CFPB rules would drive community banks out of mortgage lending, group warns

Among hundreds of rules required by the Dodd-Frank Wall Street reform law, the so-called "Ability-to-Repay" regulations are meant to ensure lenders verify the finances of would-be homeowners and that borrowers have enough income and assets to repay their loan. They also bar lenders from using teaser rates to qualify borrowers that otherwise would not be eligible.

The CFPB laid out guidelines for “qualified mortgages,” criteria aimed at preventing bad lending practices. Banks that adhere to the criteria would enjoy “safe harbor” protection from lawsuits.

The ICBA is calling upon the consumer agency to expand the definition of qualified mortgages, which, as written, would close the door on some community bank practices.

“In a quest to prevent the events of the past from happening again, these laws and regulations developed to address the abuses of the past will force some community banks out of the mortgage lending business and reduce access to credit for their customers,” the group argues in comments filed this week with the CFPB.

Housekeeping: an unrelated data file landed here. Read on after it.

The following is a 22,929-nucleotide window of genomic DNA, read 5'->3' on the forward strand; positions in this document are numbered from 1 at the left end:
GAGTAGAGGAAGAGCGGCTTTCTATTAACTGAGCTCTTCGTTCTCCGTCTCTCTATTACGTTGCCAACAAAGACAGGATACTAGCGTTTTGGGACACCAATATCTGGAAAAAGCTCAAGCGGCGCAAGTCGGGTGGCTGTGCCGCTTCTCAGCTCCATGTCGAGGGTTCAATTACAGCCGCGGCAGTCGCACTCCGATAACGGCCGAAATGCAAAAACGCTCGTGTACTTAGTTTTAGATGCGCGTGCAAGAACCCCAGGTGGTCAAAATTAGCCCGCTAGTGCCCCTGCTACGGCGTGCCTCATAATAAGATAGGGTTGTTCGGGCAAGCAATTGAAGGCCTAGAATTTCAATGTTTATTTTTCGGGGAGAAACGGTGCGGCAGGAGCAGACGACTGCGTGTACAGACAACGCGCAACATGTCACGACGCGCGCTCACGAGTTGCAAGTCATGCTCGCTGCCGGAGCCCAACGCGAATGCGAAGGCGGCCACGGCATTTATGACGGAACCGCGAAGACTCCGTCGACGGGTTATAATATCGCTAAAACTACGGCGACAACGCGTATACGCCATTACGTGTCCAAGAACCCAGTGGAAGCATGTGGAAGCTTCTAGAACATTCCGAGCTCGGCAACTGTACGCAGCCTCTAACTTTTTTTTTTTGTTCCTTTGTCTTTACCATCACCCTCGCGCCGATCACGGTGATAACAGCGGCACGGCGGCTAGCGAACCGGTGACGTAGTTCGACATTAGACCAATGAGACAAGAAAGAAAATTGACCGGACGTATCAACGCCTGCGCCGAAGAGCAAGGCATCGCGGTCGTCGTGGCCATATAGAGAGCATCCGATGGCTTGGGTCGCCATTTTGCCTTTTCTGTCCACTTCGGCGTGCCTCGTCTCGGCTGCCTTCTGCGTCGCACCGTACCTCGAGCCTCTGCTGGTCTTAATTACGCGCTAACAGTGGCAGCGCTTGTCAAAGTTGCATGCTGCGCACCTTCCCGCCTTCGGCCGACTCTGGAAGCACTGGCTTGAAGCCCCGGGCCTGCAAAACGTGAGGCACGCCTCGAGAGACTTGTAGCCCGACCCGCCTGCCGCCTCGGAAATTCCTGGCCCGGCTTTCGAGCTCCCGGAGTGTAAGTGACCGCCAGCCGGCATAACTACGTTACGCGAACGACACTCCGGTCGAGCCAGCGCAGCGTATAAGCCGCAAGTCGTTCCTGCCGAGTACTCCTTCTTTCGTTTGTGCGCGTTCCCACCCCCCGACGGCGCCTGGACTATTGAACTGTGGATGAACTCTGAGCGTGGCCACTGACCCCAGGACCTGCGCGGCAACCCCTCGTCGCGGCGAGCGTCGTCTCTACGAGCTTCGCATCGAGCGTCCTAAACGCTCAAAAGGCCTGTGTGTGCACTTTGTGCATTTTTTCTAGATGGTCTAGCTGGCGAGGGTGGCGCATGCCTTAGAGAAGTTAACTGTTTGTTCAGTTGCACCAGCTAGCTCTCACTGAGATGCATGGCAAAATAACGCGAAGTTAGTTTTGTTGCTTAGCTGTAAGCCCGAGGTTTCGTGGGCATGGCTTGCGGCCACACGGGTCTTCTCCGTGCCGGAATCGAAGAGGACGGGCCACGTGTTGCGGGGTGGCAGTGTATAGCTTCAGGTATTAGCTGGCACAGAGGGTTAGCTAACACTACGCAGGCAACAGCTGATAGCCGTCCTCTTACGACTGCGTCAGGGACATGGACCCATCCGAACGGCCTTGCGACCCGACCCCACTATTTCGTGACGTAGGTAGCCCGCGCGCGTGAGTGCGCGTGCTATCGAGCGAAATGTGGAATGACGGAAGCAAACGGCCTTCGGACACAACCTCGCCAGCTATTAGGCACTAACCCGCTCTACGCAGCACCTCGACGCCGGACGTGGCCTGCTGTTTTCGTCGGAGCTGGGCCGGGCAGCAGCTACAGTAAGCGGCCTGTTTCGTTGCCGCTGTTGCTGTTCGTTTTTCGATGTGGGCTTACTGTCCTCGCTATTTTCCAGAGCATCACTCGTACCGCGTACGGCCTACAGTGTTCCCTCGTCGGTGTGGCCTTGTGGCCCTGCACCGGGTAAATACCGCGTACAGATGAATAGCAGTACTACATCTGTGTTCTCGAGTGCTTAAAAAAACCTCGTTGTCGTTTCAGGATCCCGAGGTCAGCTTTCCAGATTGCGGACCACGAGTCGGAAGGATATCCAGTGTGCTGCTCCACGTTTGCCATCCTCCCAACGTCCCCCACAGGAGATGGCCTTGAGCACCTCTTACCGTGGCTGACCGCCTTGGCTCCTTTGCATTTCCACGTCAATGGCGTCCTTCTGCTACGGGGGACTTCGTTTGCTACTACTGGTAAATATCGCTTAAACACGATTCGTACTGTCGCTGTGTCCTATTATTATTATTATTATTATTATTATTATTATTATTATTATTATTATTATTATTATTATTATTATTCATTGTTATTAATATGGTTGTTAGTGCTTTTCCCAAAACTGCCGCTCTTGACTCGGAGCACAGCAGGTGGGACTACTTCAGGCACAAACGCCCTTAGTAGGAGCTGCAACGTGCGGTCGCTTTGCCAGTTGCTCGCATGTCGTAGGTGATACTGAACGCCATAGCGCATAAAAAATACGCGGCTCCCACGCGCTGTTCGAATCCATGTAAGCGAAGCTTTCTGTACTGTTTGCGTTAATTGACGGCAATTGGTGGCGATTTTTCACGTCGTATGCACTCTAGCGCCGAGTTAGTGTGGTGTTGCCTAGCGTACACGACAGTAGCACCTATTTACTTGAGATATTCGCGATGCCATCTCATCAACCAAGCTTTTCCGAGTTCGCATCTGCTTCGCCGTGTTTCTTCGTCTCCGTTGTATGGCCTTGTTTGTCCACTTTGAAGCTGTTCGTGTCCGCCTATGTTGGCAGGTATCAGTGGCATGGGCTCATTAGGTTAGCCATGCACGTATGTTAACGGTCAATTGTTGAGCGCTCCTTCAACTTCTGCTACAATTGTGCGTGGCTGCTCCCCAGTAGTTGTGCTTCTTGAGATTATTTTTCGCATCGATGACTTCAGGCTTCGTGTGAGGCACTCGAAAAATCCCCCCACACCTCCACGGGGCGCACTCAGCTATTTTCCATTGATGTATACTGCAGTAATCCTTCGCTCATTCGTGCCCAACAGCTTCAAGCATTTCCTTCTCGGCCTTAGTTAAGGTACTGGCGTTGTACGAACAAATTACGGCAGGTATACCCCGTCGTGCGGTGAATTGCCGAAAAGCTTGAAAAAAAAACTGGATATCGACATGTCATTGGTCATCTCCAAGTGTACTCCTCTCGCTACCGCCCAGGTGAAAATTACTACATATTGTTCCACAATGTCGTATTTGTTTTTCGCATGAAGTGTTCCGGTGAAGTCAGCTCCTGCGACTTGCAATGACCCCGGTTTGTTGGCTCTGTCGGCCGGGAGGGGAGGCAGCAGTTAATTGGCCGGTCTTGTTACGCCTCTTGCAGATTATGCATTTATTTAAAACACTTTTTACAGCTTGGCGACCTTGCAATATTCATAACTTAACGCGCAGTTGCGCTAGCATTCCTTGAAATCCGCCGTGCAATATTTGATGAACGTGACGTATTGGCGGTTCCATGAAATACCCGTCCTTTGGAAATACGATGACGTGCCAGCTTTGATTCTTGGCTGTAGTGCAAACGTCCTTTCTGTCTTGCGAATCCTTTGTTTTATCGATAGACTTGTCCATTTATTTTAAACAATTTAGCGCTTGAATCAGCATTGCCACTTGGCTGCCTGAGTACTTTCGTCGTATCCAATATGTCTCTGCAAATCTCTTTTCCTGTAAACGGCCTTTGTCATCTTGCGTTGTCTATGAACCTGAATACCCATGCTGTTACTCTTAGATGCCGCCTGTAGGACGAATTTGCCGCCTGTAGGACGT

The group is asking the CFPB to include additional loans – including balloon payment mortgages held by certain small creditors – under the qualified umbrella. The ICBA also wants expanded safe harbor protections and a series of other adjustments that would help community banks operate under the new rules.

“Community banks have always been responsible home mortgage lenders and did not participate in lending abuses that drove the financial crisis,” ICBA President and CEO Camden R. Fine argued.